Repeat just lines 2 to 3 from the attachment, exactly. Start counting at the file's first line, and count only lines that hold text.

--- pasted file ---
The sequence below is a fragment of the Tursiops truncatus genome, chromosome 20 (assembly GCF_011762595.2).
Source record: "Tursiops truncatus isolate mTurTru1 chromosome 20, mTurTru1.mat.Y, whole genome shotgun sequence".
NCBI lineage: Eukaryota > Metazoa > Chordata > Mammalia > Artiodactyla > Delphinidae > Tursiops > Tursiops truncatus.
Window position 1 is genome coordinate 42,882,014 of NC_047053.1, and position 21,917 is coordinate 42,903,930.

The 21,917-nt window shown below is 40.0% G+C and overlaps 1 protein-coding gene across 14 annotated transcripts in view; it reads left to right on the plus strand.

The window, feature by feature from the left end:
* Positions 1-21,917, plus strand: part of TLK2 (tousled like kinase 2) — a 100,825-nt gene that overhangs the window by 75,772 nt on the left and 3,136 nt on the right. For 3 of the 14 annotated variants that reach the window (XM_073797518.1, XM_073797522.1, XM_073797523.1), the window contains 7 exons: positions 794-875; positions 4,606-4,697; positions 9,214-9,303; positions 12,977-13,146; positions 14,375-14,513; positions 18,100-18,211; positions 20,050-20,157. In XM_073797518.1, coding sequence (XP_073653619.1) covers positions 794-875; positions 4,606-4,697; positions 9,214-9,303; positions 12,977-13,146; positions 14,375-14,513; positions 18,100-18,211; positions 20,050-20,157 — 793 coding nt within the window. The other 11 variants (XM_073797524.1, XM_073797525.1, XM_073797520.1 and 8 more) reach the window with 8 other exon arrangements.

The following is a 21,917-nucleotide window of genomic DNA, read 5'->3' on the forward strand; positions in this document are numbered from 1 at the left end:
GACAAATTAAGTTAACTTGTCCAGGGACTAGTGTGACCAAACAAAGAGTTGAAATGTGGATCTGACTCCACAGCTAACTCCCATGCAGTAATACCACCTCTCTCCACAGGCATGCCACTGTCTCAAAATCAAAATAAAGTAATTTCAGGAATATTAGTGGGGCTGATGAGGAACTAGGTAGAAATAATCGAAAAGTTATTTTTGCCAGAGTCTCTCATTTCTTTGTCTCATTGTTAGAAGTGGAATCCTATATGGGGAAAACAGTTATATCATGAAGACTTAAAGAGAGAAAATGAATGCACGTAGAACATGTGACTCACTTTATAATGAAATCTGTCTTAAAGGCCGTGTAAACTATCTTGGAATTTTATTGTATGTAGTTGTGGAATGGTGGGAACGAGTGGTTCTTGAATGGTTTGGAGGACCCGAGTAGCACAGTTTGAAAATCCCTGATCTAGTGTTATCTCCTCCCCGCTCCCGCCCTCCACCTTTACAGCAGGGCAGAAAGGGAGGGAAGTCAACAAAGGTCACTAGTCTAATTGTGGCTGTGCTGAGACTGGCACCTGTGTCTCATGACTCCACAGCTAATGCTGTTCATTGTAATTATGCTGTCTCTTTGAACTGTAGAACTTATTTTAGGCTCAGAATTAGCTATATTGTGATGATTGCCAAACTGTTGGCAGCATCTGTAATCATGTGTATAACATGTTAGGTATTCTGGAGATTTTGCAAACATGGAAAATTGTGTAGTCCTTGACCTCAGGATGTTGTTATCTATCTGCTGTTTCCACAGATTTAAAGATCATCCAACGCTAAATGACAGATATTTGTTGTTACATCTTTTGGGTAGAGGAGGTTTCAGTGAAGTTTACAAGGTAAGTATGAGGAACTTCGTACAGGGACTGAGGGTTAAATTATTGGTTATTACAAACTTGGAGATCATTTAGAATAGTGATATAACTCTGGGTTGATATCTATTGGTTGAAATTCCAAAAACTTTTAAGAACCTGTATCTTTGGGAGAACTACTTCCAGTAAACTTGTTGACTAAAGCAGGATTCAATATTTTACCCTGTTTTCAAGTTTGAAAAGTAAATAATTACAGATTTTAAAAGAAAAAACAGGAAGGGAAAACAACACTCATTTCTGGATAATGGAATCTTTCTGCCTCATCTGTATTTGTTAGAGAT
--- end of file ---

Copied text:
Source record: "Tursiops truncatus isolate mTurTru1 chromosome 20, mTurTru1.mat.Y, whole genome shotgun sequence".
NCBI lineage: Eukaryota > Metazoa > Chordata > Mammalia > Artiodactyla > Delphinidae > Tursiops > Tursiops truncatus.